The "fish out of water" narrative genre is as old as storytelling itself. The trope has been around television as long as there have been sitcoms, including in such classic shows as "The Beverly Hillbillies" and "Green Acres." Because it is so predictable, and in many cases reduced to cliche, stories that rely on this premise rarely seem to rise to greatness, at least anymore. But with the arrival of the Canadian television comedy phenomenon "Schitt's Creek" (co-created by and co-starring father and son Eugene and Dan Levy), expectations appear to have shifted recently.
Still, last year when I heard about the new AppleTV+ show "Ted Lasso" (starring Jason Sudeikis and Hannah Waddingham), I was reluctant to give another television show a try that seemed to follow this basic, predictable, tired and uninteresting approach to driving a storyline. The premise seemed boringly straightforward: Ted Lasso is an American college football coach who is hired to coach a British professional soccer team that is struggling to win. Fortunate to have access to the Apple streaming service, I would see advertisements for the show pop up regularly on my screen. But each time it appeared, I would ignore it and move on to something else.
However, despite my skepticism of the genre and disinterest in a soccer-centered story, last month I found myself streaming the first episode. Almost instantaneously I was struck with what a funny, compelling, heartwarming and original show it was. Within 36 hours I had binged all 10 episodes of the first season. And I don't regret a single minute of it.
Lasso is a character almost too kind to be believed. And I didn't at first. Perhaps my cynicism has been elevated because of everything we have witnessed and experienced over the last several years, not least of which has been the current global pandemic that has resulted in half a million deaths in the United States and the unprecedented fracturing of our politics, both civil and ecclesial.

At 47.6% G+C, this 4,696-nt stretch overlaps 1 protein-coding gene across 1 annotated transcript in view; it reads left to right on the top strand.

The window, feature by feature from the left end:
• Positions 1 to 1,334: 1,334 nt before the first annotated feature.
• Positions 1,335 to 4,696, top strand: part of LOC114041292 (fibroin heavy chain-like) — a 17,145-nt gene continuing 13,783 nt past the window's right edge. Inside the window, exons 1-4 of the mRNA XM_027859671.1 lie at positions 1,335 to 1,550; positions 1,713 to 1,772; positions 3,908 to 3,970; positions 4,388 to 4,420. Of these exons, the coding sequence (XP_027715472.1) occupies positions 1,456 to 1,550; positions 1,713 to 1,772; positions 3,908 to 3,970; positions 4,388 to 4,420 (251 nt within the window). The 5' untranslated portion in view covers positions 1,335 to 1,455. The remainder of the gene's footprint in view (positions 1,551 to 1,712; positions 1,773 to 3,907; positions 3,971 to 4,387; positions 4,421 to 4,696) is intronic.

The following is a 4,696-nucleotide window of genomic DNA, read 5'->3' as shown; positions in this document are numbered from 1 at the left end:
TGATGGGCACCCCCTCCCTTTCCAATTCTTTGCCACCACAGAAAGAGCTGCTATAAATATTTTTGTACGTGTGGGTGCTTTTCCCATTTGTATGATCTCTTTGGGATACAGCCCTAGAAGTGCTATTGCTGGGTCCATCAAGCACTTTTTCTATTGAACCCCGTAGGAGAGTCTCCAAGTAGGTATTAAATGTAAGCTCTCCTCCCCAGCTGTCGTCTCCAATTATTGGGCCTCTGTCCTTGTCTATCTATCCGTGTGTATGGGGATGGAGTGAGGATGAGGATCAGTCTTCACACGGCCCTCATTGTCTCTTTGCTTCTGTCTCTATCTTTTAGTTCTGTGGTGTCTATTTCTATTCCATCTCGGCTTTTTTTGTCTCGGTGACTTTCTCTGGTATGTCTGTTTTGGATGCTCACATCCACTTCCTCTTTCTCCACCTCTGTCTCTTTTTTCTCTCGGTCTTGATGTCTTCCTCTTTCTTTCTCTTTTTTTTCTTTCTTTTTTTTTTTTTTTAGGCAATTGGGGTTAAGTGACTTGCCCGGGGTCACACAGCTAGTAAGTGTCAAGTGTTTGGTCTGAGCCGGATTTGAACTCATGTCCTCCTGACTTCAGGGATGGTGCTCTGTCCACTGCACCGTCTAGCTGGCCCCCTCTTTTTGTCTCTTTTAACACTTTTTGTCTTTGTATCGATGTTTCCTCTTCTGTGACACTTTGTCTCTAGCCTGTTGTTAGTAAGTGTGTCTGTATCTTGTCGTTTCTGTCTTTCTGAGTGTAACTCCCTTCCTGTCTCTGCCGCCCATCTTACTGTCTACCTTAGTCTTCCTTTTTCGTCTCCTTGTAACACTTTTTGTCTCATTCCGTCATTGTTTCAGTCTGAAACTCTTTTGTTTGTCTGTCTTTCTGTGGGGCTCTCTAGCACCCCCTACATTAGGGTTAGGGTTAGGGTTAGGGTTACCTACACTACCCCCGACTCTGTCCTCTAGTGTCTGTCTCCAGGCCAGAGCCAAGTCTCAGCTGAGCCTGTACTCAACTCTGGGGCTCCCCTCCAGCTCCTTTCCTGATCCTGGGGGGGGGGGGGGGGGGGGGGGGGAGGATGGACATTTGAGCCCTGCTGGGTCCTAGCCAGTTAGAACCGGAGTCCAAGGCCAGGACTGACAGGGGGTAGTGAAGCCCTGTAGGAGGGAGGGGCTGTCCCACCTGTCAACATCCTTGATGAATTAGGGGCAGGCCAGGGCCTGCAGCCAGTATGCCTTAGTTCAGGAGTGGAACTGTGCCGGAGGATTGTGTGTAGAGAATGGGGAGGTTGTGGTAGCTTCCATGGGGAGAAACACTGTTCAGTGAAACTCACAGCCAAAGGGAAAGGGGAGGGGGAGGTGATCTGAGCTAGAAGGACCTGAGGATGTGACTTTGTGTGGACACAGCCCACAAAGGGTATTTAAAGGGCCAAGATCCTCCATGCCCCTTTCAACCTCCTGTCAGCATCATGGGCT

The show's title character seemed at first on the verge of saccharine, a kind of Pollyannaish buffoon who, under the normal rules of television writing, would eventually crack under the pressure of maintaining unbridled optimism in the face of inevitable adversity and hopelessness to reveal his hidden sinister traits.
But he doesn't.
It's not that Ted Lasso doesn't face professional challenges (we learn that he was originally hired, unbeknownst to him, as part lark and part instrument for sabotage) or family challenges (his marriage is breaking down and he's far away from his young son) or soccer challenges (the team is last in the league, faces internal conflict and is close to being relegated out of its current standing).
What is so moving is the way this man — who is at once more than a buffoon and more hopeful than a Pollyanna and kinder than a saint — negotiates the challenges he encounters.
He sincerely cares more about developing relationships and supporting the full flourishing of each player and staff member on his team than he does about winning or losing (to the frustration of shortsighted competitive colleagues). He is genuinely thoughtful and caring, even when he is the object of derision and scorn, even when he is being set up for failure. He is able to win over the most cynical and selfish people, not through biting argumentation or insult, but through sheer persistence, presence and, dare I say, authentic love.
Oh, and the show is also absolutely hilarious. Even in the writing there is a sense of team camaraderie allowing for the entire ensemble to shine at various points.